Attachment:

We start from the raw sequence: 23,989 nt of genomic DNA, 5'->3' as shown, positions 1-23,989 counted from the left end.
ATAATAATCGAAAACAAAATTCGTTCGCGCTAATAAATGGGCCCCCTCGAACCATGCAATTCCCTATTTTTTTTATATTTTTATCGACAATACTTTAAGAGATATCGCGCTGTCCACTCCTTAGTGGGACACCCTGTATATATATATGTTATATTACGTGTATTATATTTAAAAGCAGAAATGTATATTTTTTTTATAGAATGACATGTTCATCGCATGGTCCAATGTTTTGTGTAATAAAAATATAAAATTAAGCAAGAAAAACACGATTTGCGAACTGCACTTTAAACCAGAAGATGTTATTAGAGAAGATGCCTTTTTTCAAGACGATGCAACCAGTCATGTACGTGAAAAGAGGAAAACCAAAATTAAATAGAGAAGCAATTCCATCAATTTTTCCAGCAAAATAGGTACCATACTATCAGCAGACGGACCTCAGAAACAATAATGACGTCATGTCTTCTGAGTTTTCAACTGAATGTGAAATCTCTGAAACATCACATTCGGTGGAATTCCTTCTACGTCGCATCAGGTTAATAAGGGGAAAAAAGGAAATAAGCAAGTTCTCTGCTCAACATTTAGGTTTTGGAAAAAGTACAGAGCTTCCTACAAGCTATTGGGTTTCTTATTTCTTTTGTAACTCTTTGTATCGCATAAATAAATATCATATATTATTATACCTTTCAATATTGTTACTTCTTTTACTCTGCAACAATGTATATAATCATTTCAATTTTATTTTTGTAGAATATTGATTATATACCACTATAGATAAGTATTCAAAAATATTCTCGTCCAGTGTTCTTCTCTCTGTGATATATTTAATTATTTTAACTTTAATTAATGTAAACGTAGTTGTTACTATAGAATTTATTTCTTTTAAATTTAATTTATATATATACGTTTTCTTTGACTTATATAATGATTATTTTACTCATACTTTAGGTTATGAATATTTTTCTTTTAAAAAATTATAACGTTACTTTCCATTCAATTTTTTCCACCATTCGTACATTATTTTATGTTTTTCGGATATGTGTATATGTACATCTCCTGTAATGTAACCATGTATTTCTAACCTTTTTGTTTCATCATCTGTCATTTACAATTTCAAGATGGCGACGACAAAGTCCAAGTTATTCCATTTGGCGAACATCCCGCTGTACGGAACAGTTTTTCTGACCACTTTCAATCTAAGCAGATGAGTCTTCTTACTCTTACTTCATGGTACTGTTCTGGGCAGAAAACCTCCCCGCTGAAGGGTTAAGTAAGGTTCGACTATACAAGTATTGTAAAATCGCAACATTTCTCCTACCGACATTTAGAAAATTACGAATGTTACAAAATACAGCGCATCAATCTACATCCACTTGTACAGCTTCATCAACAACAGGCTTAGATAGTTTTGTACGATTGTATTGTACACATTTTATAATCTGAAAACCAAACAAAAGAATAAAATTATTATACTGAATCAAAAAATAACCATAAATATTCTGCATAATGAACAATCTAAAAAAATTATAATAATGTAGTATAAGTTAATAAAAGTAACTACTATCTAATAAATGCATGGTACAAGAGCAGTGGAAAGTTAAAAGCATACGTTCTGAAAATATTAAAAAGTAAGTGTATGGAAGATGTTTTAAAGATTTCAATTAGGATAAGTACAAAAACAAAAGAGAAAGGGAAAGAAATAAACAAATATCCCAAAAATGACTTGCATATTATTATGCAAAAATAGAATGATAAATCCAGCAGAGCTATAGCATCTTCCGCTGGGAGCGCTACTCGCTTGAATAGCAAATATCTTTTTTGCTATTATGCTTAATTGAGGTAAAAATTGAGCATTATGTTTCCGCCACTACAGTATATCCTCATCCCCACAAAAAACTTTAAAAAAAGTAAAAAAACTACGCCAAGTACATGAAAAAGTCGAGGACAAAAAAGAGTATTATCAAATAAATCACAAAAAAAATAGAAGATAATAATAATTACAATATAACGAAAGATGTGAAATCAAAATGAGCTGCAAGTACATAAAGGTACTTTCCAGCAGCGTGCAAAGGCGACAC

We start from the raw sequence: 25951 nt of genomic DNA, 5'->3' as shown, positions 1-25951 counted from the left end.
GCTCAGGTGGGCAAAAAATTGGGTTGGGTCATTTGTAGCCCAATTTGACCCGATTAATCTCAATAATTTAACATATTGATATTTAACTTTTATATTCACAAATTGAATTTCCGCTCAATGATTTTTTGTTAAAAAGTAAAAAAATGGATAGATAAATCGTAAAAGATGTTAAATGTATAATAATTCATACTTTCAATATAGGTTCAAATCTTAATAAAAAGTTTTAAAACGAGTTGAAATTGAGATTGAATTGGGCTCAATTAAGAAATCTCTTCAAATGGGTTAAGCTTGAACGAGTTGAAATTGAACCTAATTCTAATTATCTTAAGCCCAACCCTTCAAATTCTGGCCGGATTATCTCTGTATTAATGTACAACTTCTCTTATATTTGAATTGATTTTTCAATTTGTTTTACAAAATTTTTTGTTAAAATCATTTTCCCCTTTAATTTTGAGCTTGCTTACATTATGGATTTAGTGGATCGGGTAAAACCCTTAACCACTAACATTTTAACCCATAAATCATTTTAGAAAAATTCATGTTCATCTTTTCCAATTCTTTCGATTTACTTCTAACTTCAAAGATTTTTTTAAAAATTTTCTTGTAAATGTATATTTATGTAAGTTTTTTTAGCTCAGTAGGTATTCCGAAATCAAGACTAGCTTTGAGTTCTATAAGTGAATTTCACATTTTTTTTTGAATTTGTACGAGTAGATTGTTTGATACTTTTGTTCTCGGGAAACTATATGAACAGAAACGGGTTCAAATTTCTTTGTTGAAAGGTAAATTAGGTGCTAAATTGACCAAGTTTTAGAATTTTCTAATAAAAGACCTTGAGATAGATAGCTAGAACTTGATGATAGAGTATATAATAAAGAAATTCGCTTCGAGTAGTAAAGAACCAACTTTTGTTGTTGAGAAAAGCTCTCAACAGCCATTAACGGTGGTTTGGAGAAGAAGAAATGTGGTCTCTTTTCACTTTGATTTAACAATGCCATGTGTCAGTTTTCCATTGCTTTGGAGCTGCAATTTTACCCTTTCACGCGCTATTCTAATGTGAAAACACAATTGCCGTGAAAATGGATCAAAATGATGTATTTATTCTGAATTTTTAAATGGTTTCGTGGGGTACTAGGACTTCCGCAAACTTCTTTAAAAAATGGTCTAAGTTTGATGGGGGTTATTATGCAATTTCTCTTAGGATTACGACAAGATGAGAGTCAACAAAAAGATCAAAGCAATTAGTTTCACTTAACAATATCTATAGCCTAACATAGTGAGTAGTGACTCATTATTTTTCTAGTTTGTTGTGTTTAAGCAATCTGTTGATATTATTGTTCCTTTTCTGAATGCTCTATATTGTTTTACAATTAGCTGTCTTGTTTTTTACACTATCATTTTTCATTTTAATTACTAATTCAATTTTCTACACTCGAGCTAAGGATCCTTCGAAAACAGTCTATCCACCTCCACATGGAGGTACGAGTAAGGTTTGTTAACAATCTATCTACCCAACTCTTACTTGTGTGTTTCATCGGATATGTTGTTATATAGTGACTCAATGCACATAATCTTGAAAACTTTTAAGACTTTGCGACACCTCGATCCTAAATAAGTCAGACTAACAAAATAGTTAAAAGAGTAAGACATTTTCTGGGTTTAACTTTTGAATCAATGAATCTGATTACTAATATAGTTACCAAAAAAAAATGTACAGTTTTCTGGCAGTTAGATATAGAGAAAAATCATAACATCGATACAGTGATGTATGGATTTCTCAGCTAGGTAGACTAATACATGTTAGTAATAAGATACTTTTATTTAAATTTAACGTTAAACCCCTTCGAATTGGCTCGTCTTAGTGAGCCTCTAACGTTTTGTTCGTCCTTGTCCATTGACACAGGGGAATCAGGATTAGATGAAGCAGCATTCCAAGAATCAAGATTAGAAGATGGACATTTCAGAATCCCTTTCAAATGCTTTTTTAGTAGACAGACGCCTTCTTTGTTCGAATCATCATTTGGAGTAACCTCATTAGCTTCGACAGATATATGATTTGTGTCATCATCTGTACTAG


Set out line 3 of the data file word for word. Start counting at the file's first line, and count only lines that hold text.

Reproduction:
We start from the raw sequence: 25951 nt of genomic DNA, 5'->3' as shown, positions 1-25951 counted from the left end.